I love millennial scientists.
As much as I desperately want revolutionary battery life and cures for diseases, it’s always great when an experiment comes from a bar and Starbucks.
For Emilie Dressaire, assistant professor of mechanical and aerospace engineering at the New York University Polytechnic School of Engineering, inspiration came in the form of a latte, and for Alban Sauret, researcher at the French National Center for Scientific Research, it was a Guinness.
Both, along with several colleagues, had noticed and were intrigued by the damping effect foam has on beverages and how that facilitates carrying them.
In a paper recently published by the American Institute of Physics and co-authored by François Boulogne, these researchers discovered that foam (from your latte or a stout) minimizes sloshing. By carefully adding one layer of foam at a time, they saw that five layers of foam (15mL or 3 teaspoons) correlated with less movement from the liquid beneath it by tenfold.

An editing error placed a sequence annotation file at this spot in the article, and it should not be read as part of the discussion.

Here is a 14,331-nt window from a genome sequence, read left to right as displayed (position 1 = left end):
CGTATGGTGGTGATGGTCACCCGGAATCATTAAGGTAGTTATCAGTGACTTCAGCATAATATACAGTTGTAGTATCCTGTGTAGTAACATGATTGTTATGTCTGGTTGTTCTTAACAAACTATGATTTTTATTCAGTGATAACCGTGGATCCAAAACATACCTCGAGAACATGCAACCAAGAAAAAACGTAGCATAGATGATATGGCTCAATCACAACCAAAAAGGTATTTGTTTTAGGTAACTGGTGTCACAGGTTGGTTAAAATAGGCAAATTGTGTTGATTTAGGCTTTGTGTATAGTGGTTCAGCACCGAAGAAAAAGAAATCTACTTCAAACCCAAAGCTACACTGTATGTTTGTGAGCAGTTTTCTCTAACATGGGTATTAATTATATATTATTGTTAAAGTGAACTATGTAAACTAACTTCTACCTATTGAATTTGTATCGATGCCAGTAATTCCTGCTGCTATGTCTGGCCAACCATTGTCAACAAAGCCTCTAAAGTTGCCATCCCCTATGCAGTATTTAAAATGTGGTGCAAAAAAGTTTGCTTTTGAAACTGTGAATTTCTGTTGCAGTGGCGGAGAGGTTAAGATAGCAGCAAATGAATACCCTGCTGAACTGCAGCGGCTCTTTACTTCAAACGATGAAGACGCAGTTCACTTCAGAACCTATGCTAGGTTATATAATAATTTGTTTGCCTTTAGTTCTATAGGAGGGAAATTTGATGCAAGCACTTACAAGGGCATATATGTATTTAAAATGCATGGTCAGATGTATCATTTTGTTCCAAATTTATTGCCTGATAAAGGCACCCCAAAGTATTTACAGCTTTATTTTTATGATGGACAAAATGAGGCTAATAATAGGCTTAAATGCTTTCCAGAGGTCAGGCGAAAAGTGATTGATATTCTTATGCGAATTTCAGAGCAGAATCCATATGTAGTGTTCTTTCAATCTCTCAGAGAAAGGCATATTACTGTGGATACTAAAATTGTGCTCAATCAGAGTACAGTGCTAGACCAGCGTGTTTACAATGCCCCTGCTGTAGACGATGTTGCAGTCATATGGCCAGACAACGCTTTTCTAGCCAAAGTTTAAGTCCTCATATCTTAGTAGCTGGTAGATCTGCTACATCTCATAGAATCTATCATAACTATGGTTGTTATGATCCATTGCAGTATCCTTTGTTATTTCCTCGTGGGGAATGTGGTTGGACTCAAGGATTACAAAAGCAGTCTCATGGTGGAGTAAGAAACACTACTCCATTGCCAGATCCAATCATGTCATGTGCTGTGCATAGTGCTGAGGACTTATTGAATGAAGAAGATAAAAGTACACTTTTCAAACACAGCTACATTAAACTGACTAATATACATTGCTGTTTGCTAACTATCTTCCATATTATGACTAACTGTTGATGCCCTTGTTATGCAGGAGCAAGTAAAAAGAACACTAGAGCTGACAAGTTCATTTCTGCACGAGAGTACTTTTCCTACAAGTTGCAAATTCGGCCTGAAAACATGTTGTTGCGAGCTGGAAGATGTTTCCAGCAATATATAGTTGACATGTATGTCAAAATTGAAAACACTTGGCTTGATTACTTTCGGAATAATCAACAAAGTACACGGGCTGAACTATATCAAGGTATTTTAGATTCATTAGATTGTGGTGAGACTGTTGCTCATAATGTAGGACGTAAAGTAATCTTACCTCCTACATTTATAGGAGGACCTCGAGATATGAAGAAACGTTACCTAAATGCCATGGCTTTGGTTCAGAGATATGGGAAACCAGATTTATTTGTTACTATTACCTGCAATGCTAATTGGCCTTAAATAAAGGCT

More foam didn’t have a significant effect on the liquid sloshing, nor did foam in the middle of the glass. The foam clinging to the sides of the glass are what dampens sharp movements from the liquid.
While this has larger implications for the way we transport substances like fuel, we’re more concerned with not spilling hot coffee all over ourselves and not looking like sloppy drunks on our
third sixth eighth beer.